That's what Deutsche Bank analyst Barbara Ryan suggests in an investor note after digesting the news that Pfizer is cutting about 2,400 sales reps, or roughly one-third of its sales force, as part of its ongoing downsizing.
In her view, tapping contract sales organizations makes sense, since revenues now follow a "cyclical pattern surrounding patent expirations" and most US drugmakers will lose more than 25 percent of their revenue base during this upcoming period. The answer? A new model, of sorts, that involves moving from a fixed cost to a variable cost base in order to maintain margins.
How would it work? A mix-and-match approach that calls for augmenting a drugmaker's best salespeople with a CSO. "Mature brands will be managed by less costly outsourced sales forces, which could cost as much as 25 percent less, which can be pulled before patent expirations," she writes.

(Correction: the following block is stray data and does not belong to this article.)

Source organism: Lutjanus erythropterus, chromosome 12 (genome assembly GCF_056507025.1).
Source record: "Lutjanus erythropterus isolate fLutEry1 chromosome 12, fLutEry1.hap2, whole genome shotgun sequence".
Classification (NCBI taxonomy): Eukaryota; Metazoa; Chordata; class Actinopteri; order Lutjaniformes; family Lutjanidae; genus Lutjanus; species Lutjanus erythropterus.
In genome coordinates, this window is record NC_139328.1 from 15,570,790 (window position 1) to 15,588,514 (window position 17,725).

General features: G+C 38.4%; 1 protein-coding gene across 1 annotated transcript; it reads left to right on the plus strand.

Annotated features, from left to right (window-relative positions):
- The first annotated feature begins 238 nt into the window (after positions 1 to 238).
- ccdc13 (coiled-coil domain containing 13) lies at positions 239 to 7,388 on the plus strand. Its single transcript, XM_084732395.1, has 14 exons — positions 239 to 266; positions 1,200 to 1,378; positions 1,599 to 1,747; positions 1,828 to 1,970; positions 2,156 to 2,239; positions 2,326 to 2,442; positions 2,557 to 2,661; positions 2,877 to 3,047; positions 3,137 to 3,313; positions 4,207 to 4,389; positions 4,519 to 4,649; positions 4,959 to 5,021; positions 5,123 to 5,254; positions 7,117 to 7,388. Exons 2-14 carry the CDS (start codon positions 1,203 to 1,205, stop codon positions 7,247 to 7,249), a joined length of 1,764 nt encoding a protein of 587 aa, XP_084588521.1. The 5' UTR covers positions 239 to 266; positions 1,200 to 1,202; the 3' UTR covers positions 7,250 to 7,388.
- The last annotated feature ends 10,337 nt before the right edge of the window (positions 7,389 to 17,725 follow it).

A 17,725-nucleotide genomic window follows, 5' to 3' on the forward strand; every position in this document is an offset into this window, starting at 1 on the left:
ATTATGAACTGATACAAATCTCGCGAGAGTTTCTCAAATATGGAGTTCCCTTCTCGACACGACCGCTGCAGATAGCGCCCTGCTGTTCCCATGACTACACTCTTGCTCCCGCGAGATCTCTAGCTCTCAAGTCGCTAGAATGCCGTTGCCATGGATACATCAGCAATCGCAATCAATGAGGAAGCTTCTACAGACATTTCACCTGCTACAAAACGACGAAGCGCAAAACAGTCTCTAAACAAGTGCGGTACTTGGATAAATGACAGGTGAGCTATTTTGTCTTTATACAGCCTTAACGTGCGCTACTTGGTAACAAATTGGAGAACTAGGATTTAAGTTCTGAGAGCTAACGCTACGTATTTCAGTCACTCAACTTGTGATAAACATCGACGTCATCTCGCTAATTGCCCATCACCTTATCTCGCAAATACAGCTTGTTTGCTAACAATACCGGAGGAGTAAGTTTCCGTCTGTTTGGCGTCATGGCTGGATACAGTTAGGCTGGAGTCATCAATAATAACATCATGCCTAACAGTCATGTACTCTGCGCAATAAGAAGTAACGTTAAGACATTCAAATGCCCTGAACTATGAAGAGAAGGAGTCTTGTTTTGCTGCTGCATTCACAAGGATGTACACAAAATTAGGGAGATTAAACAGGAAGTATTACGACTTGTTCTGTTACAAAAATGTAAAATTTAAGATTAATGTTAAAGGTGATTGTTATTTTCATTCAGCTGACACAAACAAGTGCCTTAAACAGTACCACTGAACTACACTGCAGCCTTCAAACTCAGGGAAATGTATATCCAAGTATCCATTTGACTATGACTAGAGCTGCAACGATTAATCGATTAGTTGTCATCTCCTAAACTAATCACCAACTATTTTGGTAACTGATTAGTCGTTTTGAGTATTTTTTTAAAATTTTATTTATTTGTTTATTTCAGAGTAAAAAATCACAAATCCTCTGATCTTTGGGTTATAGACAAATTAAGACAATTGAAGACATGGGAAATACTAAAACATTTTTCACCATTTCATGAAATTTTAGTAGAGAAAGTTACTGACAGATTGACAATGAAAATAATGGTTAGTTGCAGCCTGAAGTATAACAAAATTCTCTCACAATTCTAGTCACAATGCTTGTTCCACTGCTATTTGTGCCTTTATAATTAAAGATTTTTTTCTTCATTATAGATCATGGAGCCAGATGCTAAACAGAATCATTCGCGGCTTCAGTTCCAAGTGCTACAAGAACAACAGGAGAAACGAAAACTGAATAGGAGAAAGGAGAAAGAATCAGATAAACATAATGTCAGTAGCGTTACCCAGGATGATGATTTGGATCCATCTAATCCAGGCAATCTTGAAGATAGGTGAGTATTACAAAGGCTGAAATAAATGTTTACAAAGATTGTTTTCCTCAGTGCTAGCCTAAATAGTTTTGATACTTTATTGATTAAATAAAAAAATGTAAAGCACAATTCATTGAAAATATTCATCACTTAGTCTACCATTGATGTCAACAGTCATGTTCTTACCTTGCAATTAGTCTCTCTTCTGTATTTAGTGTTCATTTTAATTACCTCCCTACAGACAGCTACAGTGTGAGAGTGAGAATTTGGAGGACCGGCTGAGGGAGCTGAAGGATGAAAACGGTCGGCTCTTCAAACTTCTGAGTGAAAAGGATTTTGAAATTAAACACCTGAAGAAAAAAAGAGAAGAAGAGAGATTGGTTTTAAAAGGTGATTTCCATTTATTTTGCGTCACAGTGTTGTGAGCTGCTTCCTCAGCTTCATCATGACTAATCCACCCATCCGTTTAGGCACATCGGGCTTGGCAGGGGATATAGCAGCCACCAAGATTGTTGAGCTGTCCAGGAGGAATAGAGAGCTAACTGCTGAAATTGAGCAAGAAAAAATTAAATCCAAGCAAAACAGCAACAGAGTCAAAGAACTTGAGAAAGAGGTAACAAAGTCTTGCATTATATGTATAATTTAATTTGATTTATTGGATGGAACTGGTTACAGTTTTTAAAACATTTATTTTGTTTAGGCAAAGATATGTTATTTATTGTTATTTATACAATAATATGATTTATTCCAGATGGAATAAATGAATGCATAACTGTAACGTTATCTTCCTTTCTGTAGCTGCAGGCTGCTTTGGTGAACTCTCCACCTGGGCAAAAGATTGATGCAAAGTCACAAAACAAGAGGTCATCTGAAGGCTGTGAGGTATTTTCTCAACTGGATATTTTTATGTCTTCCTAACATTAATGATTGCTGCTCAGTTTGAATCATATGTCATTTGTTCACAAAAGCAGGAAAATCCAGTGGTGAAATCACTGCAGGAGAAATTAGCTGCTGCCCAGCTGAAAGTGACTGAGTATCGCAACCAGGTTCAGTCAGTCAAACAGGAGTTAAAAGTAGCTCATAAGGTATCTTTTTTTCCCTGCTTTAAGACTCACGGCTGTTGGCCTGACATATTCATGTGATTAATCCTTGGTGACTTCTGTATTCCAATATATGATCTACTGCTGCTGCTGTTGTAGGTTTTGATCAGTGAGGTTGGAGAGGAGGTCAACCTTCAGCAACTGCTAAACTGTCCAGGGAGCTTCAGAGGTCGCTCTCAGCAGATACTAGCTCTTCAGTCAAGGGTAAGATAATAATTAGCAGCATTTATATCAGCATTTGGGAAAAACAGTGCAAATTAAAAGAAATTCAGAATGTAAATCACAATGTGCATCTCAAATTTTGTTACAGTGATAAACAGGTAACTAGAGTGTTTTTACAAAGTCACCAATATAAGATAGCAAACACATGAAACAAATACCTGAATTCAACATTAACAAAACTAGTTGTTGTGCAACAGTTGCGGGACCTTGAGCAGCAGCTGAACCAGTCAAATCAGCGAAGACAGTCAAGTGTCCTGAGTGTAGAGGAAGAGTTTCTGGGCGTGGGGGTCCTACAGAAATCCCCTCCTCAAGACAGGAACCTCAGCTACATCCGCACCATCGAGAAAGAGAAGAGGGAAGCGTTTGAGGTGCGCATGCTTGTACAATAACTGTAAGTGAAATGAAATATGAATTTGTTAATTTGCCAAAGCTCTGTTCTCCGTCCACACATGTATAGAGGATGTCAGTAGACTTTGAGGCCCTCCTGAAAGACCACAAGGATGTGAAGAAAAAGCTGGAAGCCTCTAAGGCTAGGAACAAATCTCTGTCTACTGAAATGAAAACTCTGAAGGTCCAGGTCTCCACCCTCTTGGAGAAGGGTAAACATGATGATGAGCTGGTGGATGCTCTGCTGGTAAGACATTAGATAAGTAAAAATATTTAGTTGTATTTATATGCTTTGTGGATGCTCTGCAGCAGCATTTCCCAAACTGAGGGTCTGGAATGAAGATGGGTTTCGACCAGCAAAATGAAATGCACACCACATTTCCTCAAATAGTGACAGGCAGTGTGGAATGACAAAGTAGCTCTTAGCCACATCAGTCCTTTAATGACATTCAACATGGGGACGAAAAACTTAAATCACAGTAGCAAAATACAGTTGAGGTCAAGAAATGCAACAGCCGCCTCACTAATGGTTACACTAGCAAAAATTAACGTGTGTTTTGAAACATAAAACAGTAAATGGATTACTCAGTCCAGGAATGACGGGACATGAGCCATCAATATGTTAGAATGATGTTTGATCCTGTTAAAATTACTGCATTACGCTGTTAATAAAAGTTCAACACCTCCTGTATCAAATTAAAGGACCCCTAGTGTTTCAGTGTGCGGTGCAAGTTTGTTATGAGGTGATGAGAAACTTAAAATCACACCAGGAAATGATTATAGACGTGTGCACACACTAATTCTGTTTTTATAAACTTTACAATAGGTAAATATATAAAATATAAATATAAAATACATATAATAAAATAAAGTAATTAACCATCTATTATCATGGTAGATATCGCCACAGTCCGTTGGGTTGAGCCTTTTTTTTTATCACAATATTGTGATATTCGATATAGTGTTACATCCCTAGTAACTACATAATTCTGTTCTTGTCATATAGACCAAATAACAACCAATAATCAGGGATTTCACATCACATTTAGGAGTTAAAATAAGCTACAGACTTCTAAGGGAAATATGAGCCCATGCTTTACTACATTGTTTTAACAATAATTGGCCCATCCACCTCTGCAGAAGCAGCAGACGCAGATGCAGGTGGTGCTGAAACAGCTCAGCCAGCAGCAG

Of course, such gambits are already under way. Ryan, in fact, points out that Merck tried this a few months ago by signing a deal with InVentiv Health to market Cozaar and Hyzaar just as the drugmaker axed 1,200 sales reps. These sorts of efforts, by the way, were foreshadowed in an IN VIVO article in 2006:
"The drug industry has accepted the need to outsource R&D--now, with sales productivity down, and the rising cost and risk of owning too much commercial infrastructure, why not outsource more of the sales effort, too? Big and small pharmas resist the idea but will eventually have to accept it."And since then, the need for a new model has been hastened by a few familiar factors - more product recalls, fewer product approvals and ongoing complaints from some physicians about the number and effectiveness of reps walking through their doors. The bright side? This is one job that can't be outsourced overseas.
image from flickr user 'Howdy, I'm Michael Karshis' used under a creative commons license